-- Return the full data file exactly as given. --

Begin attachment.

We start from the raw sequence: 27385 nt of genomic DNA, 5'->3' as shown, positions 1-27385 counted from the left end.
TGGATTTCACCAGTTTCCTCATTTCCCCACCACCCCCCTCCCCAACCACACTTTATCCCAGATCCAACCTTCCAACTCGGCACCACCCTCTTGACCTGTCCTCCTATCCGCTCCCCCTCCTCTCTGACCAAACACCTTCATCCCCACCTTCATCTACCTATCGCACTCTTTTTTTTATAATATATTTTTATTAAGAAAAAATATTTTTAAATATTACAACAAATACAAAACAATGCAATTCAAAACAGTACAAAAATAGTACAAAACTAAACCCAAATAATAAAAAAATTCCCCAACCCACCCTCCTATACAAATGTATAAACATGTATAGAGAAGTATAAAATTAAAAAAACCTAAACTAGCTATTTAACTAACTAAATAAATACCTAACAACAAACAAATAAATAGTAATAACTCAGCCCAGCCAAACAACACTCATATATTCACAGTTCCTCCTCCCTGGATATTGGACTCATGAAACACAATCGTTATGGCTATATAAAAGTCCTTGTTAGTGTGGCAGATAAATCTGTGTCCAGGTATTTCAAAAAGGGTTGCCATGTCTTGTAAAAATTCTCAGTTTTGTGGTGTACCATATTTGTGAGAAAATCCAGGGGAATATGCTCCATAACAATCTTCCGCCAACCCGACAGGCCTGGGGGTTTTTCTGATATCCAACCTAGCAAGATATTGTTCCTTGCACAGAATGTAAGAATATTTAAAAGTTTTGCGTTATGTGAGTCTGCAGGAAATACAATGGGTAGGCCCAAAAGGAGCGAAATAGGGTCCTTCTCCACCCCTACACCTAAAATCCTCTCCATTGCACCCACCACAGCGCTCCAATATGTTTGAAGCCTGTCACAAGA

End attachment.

We start from the raw sequence: 27385 nt of genomic DNA, 5'->3' as shown, positions 1-27385 counted from the left end.
TGGATTTCACCAGTTTCCTCATTTCCCCACCACCCCCCTCCCCAACCACACTTTATCCCAGATCCAACCTTCCAACTCGGCACCACCCTCTTGACCTGTCCTCCTATCCGCTCCCCCTCCTCTCTGACCAAACACCTTCATCCCCACCTTCATCTACCTATCGCACTCTTTTTTTTATAATATATTTTTATTAAGAAAAAATATTTTTAAATATTACAACAAATACAAAACAATGCAATTCAAAACAGTACAAAAATAGTACAAAACTAAACCCAAATAATAAAAAAATTCCCCAACCCACCCTCCTATACAAATGTATAAACATGTATAGAGAAGTATAAAATTAAAAAAACCTAAACTAGCTATTTAACTAACTAAATAAATACCTAACAACAAACAAATAAATAGTAATAACTCAGCCCAGCCAAACAACACTCATATATTCACAGTTCCTCCTCCCTGGATATTGGACTCATGAAACACAATCGTTATGGCTATATAAAAGTCCTTGTTAGTGTGGCAGATAAATCTGTGTCCAGGTATTTCAAAAAGGGTTGCCATGTCTTGTAAAAATTCTCAGTTTTGTGGTGTACCATATTTGTGAGAAAATCCAGGGGAATATGCTCCATAACAATCTTCCGCCAACCCGACAGGCCTGGGGGTTTTTCTGATATCCAACCTAGCAAGATATTGTTCCTTGCACAGAATGTAAGAATATTTAAAAGTTTTGCGTTATGTGAGTCTGCAGGAAATACAATGGGTAGGCCCAAAAGGAGCGAAATAGGGTCCTTCTCCACCCCTACACCTAAAATCCTCTCCATTGCACCCACCACAGCGCTCCAATATGTTTGAAGCCTGTCACAAGA